believe it has come to this. it was an astonishing thing to hear. now, there is no love lost between corbin and austin because they are from different sides of the labour party, austen quits the labour party not long ago and he has been sitting as an independent mp and is now stood down. the suggestion he is suddenly not a labour man is for the beds. ian preston was the press secretary to gordon brown, one of brown's e henchmen and for him to come to this conclusion and feel that he had to say this publicly is an astonishing journey to me. he is deeply unhappy about anti—semitism but also about jeremy corbyn's foreign policy positions. i was talking to some people about it today and it plays into this wider sense in the labour party that many people fear that many don't want to trust jeremy corbyn. it is notjust because he is
2:51 pm
trying to close down the anti—semitism problem, but it has been going on for years and yet the leadership is still again and again accused of not doing enough. it is really having a hard time grappling with this, some mps quit the party tojoin the lib dems, a jewish female mp, another decided to leave, margaret hodge, another jewish female mp, another decided to leave, margaret hodge, anotherjewish mp who has been furious at what he sees as corbyn's inability to deal with this. a minister said to me today it is the reason that people fear they don't want to trust jeremy corbyn. that is summary has been loyal to a man is still part of the team and on the doorsteps, they really worry that people just will not put their trust in him in enough numbers. we will see every day on this campaign lots of corbyn's really devoted fans and supporters, absolutely he has got one constituency absolutely behind him. but it is not the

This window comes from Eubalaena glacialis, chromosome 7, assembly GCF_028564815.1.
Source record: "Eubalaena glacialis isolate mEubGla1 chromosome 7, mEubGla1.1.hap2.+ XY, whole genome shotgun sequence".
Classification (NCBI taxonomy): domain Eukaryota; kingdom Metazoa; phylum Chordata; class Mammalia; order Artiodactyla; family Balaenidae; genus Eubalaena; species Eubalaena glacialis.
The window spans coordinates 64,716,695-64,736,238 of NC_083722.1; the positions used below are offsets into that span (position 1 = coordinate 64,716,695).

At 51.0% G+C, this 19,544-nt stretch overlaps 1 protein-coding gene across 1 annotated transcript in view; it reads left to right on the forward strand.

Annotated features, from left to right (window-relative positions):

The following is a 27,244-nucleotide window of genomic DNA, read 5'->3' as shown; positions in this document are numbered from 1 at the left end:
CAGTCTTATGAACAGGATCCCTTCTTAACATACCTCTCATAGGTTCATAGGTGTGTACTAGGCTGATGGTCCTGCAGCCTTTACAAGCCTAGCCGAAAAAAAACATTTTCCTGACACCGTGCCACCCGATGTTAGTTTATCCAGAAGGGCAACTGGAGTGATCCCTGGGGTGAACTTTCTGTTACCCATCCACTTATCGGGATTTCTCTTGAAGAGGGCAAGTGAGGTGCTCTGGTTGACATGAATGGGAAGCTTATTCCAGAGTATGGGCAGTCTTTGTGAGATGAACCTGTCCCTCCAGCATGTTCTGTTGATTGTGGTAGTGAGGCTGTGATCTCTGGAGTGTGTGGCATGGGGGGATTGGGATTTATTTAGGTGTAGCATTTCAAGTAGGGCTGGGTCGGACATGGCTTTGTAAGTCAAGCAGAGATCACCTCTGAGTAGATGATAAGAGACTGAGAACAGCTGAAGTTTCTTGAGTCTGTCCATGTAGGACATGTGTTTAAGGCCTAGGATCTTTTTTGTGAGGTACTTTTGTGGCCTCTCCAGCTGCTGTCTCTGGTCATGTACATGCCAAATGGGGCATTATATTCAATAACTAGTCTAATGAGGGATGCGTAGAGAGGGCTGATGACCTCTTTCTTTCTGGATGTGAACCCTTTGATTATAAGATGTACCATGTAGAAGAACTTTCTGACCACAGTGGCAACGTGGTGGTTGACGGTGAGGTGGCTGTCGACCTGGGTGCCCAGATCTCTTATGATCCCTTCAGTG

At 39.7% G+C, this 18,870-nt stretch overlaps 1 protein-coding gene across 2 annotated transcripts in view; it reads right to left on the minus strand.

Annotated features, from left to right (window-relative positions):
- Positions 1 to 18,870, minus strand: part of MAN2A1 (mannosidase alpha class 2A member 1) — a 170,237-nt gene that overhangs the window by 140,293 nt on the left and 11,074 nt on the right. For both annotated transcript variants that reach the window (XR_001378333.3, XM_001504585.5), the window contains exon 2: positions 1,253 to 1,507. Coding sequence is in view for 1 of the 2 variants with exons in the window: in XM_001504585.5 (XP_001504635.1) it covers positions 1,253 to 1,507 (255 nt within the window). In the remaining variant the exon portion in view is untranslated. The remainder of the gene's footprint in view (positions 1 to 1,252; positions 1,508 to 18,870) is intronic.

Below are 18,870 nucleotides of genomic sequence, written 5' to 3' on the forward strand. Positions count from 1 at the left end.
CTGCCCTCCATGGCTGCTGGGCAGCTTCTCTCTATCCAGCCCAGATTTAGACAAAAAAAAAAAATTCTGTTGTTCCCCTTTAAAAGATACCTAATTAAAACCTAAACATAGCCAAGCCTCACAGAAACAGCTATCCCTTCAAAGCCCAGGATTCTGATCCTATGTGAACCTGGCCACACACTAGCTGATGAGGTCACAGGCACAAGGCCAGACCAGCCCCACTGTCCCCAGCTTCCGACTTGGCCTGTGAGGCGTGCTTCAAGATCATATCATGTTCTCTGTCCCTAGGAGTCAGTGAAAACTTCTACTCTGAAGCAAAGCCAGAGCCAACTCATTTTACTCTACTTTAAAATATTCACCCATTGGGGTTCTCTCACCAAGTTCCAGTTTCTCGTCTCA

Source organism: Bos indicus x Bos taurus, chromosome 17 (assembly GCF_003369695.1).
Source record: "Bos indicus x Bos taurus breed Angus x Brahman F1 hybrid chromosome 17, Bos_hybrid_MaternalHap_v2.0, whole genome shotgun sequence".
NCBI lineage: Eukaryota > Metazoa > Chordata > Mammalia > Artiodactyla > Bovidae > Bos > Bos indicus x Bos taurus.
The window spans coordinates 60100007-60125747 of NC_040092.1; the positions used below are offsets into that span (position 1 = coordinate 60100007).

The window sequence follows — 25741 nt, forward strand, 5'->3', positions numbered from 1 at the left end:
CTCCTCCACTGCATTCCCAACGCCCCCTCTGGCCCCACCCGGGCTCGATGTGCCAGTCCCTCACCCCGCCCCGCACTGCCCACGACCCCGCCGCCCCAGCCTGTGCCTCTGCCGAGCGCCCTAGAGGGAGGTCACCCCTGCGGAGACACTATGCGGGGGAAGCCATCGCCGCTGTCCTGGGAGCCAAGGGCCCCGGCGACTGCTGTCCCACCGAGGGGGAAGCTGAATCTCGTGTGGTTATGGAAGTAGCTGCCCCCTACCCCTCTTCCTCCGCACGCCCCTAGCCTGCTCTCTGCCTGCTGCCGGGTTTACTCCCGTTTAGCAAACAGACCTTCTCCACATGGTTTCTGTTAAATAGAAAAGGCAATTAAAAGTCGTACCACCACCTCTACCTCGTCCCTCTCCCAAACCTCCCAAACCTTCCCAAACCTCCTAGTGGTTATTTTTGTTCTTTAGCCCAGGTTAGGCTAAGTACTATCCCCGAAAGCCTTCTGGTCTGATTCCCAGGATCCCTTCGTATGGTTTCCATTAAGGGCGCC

2:52 pm
position that the labour party wants to be talking about. ian austin's departure, he is one man, he fell out with corbyn along time ago but it matters. labour mps worry, not mps any more, labour mps who want to come back as mps are really worried that some constituencies, it might make the difference between losing them or holding them because jewish vote rs them or holding them because jewish voters will not touch them with a bargepole. can i ask a question i am asked hearing on the european side? the eu is trained to imagine not just what kind of government is going to come out of this election, but what kind of parliament because parliament is going to have to eventually ratify a brexit deal if brexit is to happen. the question is, ian austin left a few months ago, tom watson, the deputy leader of labour has gone, he says it is for personal reasons but many think it is also to do with the fact that he believes his party is going in a